Social Security In US Less Generous Than Similar Countries

When compared to other similar countries, retirement benefits in the United States are relatively modest. A report from CNBC took a closer look at retirement systems in numerous countries and found the U.S. to be performing lower than the

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When compared to other similar countries, retirement benefits in the United States are relatively modest. A report from CNBC took a closer look at retirement systems in numerous countries and found the U.S. to be performing lower than the average. Retirees in the U.S. generally receive about 47 percent of their pre-retirement income on Social Security. Similar programs in Europe and elsewhere generally pay about 68 percent of pre-retirement income.

In the 2011 Melbourne Mercer Global Pensions Index, the U.S. was given a middling grade of "C," along with France, Singapore, Brazil, Poland and Germany.

A country given a C has “a system that has some good features, but also has major risks and/or shortcomings that should be addressed,” the report states. “Without these improvements, its efficacy and/or long-term sustainability can be questioned.”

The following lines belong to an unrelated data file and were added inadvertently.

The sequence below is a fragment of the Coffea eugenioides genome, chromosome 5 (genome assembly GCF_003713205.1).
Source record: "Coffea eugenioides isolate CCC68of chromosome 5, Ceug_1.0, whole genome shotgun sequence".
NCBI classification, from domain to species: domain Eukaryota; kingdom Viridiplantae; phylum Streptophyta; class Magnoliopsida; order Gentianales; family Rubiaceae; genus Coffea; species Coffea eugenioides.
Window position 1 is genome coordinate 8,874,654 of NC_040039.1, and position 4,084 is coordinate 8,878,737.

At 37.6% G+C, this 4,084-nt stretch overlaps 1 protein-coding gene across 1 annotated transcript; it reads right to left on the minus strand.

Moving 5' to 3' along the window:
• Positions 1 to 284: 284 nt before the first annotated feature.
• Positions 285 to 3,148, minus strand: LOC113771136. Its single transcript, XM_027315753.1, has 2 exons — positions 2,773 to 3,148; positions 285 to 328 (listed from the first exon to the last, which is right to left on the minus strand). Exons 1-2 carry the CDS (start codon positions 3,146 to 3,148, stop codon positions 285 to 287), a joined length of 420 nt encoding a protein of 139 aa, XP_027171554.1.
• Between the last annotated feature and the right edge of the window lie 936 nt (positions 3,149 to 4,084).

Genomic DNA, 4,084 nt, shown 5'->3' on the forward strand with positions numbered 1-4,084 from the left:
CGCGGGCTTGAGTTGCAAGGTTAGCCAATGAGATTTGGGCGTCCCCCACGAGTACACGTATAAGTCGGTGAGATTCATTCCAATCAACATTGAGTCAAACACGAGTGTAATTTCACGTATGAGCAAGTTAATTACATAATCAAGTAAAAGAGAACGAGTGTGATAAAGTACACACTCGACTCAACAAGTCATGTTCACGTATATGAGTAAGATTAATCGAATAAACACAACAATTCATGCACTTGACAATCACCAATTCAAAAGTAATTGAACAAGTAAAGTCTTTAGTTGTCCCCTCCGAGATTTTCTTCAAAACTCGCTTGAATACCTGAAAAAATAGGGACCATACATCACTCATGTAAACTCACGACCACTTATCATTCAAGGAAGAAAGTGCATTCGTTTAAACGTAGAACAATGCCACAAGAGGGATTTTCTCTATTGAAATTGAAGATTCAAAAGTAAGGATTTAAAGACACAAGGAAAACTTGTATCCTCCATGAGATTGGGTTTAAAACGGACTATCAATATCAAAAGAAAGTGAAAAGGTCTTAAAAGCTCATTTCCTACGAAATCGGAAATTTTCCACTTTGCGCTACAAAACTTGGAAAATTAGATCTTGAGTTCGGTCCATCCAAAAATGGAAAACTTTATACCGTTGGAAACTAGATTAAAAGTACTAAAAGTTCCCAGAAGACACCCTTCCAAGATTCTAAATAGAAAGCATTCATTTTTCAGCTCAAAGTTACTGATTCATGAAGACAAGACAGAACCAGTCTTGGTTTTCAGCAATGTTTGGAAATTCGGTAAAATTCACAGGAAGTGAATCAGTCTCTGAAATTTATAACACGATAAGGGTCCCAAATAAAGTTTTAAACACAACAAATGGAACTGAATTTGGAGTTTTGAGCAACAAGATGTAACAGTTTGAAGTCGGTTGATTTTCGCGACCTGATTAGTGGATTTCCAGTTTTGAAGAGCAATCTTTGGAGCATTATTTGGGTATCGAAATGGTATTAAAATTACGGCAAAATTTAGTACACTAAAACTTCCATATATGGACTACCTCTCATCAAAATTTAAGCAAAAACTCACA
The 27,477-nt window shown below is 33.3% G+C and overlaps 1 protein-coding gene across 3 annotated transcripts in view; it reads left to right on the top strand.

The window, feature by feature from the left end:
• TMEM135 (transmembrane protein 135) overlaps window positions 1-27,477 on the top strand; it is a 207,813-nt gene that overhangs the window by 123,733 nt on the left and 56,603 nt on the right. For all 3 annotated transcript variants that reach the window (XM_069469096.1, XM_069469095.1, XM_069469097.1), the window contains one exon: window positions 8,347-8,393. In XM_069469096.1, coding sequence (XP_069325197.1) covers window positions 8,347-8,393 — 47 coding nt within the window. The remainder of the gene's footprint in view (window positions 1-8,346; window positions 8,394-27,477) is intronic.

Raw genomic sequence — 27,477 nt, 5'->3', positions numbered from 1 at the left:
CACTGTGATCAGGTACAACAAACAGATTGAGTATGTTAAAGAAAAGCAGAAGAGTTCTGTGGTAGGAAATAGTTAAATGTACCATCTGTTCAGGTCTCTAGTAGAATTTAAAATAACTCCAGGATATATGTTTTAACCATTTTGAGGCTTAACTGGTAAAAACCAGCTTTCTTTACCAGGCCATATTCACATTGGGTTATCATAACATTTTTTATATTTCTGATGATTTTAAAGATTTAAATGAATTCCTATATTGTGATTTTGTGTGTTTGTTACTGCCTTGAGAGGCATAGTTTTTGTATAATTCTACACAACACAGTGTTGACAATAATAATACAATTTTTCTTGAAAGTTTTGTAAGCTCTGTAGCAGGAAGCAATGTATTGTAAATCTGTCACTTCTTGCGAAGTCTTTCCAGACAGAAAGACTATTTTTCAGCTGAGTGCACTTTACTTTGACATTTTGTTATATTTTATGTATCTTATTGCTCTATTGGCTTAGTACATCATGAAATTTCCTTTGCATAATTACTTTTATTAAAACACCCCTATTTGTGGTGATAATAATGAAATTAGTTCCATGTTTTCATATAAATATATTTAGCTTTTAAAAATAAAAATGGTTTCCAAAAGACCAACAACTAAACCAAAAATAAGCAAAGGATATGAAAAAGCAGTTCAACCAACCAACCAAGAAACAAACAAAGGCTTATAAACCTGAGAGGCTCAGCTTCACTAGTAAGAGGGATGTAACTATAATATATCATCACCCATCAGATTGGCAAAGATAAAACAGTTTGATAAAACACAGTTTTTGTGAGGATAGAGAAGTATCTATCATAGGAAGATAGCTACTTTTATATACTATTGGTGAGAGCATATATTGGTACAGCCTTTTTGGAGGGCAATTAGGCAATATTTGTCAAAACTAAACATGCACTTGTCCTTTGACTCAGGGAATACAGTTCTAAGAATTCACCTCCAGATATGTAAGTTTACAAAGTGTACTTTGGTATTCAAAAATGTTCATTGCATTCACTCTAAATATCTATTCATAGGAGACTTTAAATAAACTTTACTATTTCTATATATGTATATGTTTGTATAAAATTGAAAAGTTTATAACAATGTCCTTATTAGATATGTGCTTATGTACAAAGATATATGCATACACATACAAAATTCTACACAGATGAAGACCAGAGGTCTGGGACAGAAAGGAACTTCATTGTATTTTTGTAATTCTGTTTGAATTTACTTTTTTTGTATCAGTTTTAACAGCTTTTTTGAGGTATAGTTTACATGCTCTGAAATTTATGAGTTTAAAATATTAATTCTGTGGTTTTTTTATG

The United States ranked close to average among 16 countries in adequacy of benefits provided and above average in sustainability, the likelihood that the system can maintain the benefits in the future. It fell short, however, on a sub-index focused on the private sector pension system.

The U.S. could take steps for a better score, the report said, including raising the minimum benefit for low-income retirees, improving benefits vesting, and further limiting access to funds before retirement.

The Service Employees International Union, among other organizations, is calling upon Washington to improve the U.S. retirement system:

The fastest, most efficient and fairest way to improve retirement security in the United States is to strengthen Social Security. Social Security is often the sole source of retirement income for low wage workers who are less likely to have access to an employer-sponsored retirement plan. The problem with Social Security is that its retirement benefits are less than $1,200 per month for millions of low wage workers.

SEIU reports that the upper one percent of Americans have already stopped paying Social Security taxes for 2012 because of a cap on what earnings pay into the system. Currently, once someone reaches $110,100 of income they have paid Social Security taxes on, they pay no more into the system for the year. Eliminating this cap is widely seen as the easiest and fairest solution to shoring up the future of Social Security. SEIU has an action opportunity for citizens to contact Congress and demand they scrap the cap.

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